Tier 3 Vehicle Emission and Fuel Standards (US)

New vehicle emission and lower fuel sulphur standards were agreed March 3rd 2014. These will come into force in 2017.

“Control of Air Pollution from New Motor Vehicles: Tier 3 Emission and Fuel Standards” (or “Tier 3”) are developed by the U.S. Environmental Protection Agency (USEPA) under the US federal Clean Air Act (CAA).

The current USEPA’s Tier 2 Vehicle and Gasoline Sulfur Program, which was finalized in February 2000, took a systems-based approach to motor vehicle pollution by setting standards for both passenger vehicles and their fuel (gasoline). The program set stricter tailpipe and evaporative emissions standards for criteria pollutants from vehicles beginning with model year 2004 and phasing in through 2009. The program also lowered the sulfur content of gasoline to a 30 parts per million (ppm) refinery average, 80 ppm per-gallon cap, and 95 ppm downstream cap; beginning in 2004 and phasing in through 2008. The potential to extend the phase-in for small refiners and approved Gasoline Phase-In Area refiners through the end of 2010 was provided in the Highway Diesel Rule (66 FR 5136, January 18, 2001) in exchange for early compliance with the diesel program.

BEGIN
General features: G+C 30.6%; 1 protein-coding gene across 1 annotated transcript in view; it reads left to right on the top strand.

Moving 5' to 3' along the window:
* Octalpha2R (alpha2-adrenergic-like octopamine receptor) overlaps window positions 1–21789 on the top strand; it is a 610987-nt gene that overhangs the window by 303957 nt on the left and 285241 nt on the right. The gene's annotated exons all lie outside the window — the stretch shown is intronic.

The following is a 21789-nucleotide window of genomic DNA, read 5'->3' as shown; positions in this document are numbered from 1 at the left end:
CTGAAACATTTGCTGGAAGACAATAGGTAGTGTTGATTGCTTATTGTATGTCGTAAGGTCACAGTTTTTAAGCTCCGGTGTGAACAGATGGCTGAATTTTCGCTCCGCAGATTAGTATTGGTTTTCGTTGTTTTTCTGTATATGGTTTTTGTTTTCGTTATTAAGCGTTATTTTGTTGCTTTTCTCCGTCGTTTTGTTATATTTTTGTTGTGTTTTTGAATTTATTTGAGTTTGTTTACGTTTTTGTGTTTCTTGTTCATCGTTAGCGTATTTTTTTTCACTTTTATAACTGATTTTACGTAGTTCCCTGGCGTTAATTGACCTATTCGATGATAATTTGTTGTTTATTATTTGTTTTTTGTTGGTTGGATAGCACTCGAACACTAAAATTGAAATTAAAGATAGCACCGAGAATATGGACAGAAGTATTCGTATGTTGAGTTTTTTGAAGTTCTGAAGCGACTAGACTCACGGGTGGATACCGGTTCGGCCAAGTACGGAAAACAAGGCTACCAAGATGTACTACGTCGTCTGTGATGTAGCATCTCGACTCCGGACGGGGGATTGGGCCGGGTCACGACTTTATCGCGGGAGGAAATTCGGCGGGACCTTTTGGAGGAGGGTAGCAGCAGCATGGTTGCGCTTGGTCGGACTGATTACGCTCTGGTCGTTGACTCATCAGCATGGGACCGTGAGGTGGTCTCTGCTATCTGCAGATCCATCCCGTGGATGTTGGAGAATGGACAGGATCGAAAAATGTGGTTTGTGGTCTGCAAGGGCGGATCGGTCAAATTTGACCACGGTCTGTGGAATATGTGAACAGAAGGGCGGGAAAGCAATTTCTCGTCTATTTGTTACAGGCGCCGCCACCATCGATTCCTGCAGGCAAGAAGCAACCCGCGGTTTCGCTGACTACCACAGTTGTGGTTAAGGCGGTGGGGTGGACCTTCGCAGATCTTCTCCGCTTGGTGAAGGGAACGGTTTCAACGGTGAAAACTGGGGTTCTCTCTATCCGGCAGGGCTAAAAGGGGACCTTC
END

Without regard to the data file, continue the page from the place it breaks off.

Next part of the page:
Similar to the Tier 2 rule, the new rule “Control of Air Pollution from New Motor Vehicles: Tier 3 Emission and Fuel Standards” (Tier 3) is a comprehensive, systems-based approach to address the impact of light-duty vehicles on air quality and health. The Tier 3 rule establishes new standards for light-duty vehicles and new fuel standards for gasoline (including a 10ppm sulphur standard).

Information on the USEPA Tier 3 Emission and Fuel Standards Program is here. (NB: the final rule is not yet published)